Your dog will give you signs that she's finished giving birth, but the best way to discern that labor is over is by knowing in advance how many puppies to expect. Once they're all out, you don't have to worry -- on the other hand, if you know she was expecting a specific number but one or two haven't appeared, you know to call your vet.
Your vet can detect the number of puppies via an X-ray around the sixth week of her approximately eight-week pregnancy. This is when the fetuses' skeletons mineralize, or form structure. Ultrasounds won't be as accurate -- it's harder for the vet to count the puppies definitively. Once you know how many puppies to expect, you'll know when all have arrived. The system's not completely foolproof, as there's always the chance one puppy's skeleton might not have completely mineralized at the time of the X-ray.
Dog labor -- whelping -- has three stages. In the primary stage, which can last up to 24 hours, the dam stops eating and might become restless. She might nest, creating a site to give birth. Stage two is delivery. The mother begins straining, and the first puppy should arrive within a half-hour. If she's pushing hard and no puppy arrives after 30 minutes, contact the vet.
As each pup arrives, the mother typically licks off the membranes covering the baby's nose. If she doesn't do this, you must clear the nose or the puppy can suffocate.
Puppies arrive every half hour to hour, but it's not unusual for a dam to take a break of an hour or two between a few deliveries, especially with a large litter. However, if she fails to birth additional puppies within four hours and you know more are inside her, call your vet.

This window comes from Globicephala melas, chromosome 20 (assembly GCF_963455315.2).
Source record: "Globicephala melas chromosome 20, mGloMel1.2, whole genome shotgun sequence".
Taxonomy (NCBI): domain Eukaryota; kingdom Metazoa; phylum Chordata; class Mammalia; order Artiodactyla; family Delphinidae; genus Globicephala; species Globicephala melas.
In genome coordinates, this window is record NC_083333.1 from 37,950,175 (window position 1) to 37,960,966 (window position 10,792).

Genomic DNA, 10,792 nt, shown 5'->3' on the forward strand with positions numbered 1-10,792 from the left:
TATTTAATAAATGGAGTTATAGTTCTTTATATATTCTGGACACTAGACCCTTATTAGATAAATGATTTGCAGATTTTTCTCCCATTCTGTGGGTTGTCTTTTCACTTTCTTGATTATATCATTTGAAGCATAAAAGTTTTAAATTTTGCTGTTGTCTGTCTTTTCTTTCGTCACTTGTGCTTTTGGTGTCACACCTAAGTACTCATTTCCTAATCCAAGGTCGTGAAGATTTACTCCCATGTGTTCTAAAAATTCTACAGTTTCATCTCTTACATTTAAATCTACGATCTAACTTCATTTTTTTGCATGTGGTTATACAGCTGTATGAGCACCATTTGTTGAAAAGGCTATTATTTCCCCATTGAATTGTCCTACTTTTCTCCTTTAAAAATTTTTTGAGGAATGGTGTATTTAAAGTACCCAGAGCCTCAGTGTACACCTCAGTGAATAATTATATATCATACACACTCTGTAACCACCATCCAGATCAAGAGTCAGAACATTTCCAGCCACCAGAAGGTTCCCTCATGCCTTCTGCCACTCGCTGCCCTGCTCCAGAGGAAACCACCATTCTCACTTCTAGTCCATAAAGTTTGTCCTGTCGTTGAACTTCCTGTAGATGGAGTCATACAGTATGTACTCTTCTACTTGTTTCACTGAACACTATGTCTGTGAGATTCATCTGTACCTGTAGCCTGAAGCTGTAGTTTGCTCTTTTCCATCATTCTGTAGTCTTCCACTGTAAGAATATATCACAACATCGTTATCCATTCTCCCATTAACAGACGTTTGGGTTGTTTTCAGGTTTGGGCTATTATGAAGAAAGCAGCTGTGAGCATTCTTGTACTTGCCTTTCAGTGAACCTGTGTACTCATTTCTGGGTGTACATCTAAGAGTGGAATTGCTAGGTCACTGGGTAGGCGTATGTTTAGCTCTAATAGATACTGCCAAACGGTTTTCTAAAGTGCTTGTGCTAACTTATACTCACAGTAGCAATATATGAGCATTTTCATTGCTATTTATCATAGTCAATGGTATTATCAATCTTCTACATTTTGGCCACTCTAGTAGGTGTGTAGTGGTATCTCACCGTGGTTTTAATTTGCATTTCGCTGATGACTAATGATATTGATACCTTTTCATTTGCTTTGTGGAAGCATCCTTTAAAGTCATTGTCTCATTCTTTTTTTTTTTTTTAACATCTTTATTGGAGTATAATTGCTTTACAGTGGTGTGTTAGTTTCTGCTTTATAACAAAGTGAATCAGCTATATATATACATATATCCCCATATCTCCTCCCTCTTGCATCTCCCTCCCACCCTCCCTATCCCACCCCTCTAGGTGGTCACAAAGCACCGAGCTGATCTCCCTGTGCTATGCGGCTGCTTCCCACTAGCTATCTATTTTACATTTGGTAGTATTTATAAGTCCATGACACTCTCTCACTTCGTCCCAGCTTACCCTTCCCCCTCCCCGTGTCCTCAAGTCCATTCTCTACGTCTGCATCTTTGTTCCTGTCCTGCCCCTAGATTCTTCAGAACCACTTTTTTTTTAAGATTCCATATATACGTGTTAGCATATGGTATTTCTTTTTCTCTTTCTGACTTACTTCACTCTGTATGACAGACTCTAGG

Delivery times vary according to the mother's experience, litter size, and breed. Breeds with slender heads usually have faster and easier deliveries than wider-headed canines. If you're not certain how many puppies your pet was carrying, her behavior may give you a clue that she's done with whelping. After the last puppy arrives, the new mother generally relaxes. Her straining is over, and puppy care begins. At this point, she'll start nursing her brood.
The dam will usually expel, and eat, placenta or afterbirth, not to be confused with the membranes covering the face, after each puppy emerges. Sometimes the afterbirth won't emerge immediately. If all or part of a puppy's placenta doesn't leave the uterus, it can have potentially fatal consequences. That's just one reason why your dog and the puppies should visit the vet within 48 hours after delivery.
Normally, a placenta passes within 15 minutes of each puppy's birth. Signs of a retained placenta include fever, appetite loss, lethargy, and green vulvular discharge. Your vet can give your dog an injection to stimulate uterine contractions to expel the placenta or its remnants. However, surgery, including spaying, is required to save extremely sick dogs.